Mr Peanut Butter: Nakuru trader innovates groundnut roasting

Man ditches sand transport business to develop affordable machine to grind, roast groundnuts

In Summary
  • Ndegwa didn't like the burnt, sticky groundnuts in much of Kenya, so he devised a way to roast them evenly and hygienically.
  • He cobbled together inexpensive roasting and grinding equipment and he emphasises hygiene and quality. He makes peanut butter and honey peanut butter, too.
Gilbert Ndegwe and his peanut butter and groundnuts
MR PEANUT BUTTER: Gilbert Ndegwe and his peanut butter and groundnuts

The love of groundnuts and low profits in sand transport drove Gilbert Ndegwa to start his own miniature processing plant turning out delicious nuts. And peanut butter.

Unhappy with burnt and sticky roasted groundnuts around the country, Ndegwa found a way to provide evenly cooked nuts in a hygienic environment.

The innovative businessman assembled his equipment in Ngei Estate in Nakuru West subcounty.

“We used to while away the time chewing nuts at Jua Lako where we packed our lorries waiting for orders to deliver sand and we always complained about how badly the nuts were selected, cooked and packed,”  Ndegwa told the Star.

He was in the sand and transport business but didn't keep up with the times,  with mobile technology and bigger and faster lorries. Then he was edged out.

“I was late in acquiring a mobile phone and by the time I realised it, other people had moved on from walking to the base at Jua Lako to make orders and were instead placing orders through calls or texts," Ndegwa said.

Then he tried his hand at farming but that failed due to bad weather, poor timing and lack of experience.

Then he thought of groundnuts, which he loved.

Having dealt with lorries and interacted with mechanics, Ndegwa bought a 20kg roasting drum, a3HP motor and other chains, belts and assorted equipment.

Giler Ndegwa shows his groundnut roaster.
GROUNDNUTS: Giler Ndegwa shows his groundnut roaster.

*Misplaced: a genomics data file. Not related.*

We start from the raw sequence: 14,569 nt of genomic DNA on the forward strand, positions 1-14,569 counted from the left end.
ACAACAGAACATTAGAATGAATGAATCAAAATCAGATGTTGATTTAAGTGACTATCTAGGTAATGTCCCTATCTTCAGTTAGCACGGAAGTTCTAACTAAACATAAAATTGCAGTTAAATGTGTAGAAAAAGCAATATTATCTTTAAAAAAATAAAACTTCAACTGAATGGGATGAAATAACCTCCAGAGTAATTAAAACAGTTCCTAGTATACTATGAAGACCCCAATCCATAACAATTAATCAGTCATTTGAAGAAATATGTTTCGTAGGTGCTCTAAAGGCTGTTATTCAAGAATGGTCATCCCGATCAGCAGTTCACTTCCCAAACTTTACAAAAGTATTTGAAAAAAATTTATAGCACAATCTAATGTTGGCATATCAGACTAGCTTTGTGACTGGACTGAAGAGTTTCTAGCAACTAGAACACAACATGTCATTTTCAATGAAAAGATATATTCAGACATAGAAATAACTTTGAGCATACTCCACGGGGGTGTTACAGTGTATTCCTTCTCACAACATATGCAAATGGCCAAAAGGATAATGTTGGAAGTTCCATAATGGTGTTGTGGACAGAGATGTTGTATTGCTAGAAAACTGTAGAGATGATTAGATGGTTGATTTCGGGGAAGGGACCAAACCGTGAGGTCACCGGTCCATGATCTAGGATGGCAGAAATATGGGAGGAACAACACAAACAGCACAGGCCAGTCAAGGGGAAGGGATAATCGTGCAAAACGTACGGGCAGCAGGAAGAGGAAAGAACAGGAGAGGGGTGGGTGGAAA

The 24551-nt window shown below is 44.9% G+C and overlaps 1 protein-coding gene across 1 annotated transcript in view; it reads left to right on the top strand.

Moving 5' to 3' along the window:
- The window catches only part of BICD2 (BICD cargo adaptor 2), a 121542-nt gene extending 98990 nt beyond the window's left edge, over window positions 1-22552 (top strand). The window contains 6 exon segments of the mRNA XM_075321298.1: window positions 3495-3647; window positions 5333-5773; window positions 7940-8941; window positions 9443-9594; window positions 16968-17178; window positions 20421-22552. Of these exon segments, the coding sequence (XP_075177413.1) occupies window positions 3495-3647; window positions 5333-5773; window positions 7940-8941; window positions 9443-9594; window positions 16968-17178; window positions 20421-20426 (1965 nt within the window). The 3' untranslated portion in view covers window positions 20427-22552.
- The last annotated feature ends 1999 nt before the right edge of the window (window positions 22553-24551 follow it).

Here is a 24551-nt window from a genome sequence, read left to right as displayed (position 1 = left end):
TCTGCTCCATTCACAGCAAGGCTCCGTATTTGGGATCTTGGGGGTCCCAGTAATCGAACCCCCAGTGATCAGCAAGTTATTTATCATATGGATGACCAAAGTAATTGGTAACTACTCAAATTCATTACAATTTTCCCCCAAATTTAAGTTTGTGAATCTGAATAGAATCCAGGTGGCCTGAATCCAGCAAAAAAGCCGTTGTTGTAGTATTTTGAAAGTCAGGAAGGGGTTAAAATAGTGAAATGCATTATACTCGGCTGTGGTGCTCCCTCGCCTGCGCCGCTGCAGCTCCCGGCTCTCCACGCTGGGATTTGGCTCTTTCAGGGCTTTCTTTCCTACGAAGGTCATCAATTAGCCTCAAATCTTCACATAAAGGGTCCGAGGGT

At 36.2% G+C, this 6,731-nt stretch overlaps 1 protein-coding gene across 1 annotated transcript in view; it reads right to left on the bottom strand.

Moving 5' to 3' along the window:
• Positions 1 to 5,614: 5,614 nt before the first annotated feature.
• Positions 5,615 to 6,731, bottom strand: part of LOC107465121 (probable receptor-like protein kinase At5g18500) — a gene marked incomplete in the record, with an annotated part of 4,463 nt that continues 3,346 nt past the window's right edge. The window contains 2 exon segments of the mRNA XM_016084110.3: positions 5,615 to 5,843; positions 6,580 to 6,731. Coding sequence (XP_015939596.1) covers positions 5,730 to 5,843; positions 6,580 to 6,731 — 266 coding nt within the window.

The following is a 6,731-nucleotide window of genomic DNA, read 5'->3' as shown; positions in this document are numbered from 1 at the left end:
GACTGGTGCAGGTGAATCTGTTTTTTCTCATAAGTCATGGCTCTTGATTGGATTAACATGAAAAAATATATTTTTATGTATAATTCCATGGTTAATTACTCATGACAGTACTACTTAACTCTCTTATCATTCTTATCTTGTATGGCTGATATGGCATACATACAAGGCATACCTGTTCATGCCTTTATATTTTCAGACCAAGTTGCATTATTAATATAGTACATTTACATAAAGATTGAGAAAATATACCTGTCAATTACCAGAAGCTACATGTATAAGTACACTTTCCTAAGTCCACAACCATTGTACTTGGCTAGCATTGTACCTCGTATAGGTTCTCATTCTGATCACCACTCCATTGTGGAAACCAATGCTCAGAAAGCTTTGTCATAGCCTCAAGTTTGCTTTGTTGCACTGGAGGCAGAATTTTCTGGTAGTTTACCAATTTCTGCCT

Ndegwa assembled an electric roaster and housing in which the roasting drum would spin. He welded a gas burner under the spinning drum to ensure even roasting and colour.

"A complete roasting machine like this would have cost me about Sh350 but I assembled my own for about a quarter of the  price," he said.

Now Ndegwa roasts nuts in batches of 14kg. He supplies clubs in town, stocks some at his shop and the rest is bought by hawkers who sell it in Nakuru.

But he didn't stop at roasting and selling groundnuts.

Ndegwa realised value addition would earn him more money and appeal to those who could not chew. He invented another machine for grinding groundnuts and mixing them with honey, nettle root powder or pumpkin flour to enhance taste and value.

To assemble the grinder, he used a 5HP motor, an old tyre, levers, stands, jerks and an aluminium bucket into which the nuts are poured.

To convince customers of hygiene and quality, Ndegwa has been inviting small groups of people whenever he is processing peanut butter.

Nester Kamonje always believed water was used in making peanut butter and she was surprised to see groundnuts turned into thick liquid without any additive.

Ndegwa said his products are hygienically produced, taking visitors through the process of weighing, selecting, washing and drying before roasting.

Recognising the importance of groundnuts in improving nutrition, the European Union Market Access Upgrade Program (Markup) Kenya was launched in October last year to support competition and market access.

It is implemented by the UN Industrial Development Organization (Unido) in partnership with the government and private sector, Markup Kenya focuses on 12 counties.

“We are looking at increasing markets and food safety locally, regionally and internationally,” Maina Karuiru, Markup's Kenya national coordinator.

The programme covers French beans, snow peace, passion fruit, mangoes, macadamia nuts, chillies, herbs and spices.

The programme aims to empower women and young men.

And it's helping Ndegwa. 

Ndegwa said his major challenge was the time spent making a small amount of peanut butter or roasting groundnuts because his machines were slow and required monitoring.

He also said the cost of raw materials was high because he was using groundnuts from Malawi that sell for Sh8,000 per 50kg bag.

“The locally produced groundnuts are not the best varieties, the grains are either too small or they involve a lot of work selecting, which also leads to wastage."

He said Markup is helping farmers improve quality and production.

Ndegwa urged the government and other agencies to also help improve groundnut production in Kenya since there was high unmet demand,

(Edited by V. Graham)


Gilbert Ndegwa who ditched sand transport and farming to invest a better way to roast and grind groundnuts.
PEANUT BUTTER MAN: Gilbert Ndegwa who ditched sand transport and farming to invest a better way to roast and grind groundnuts.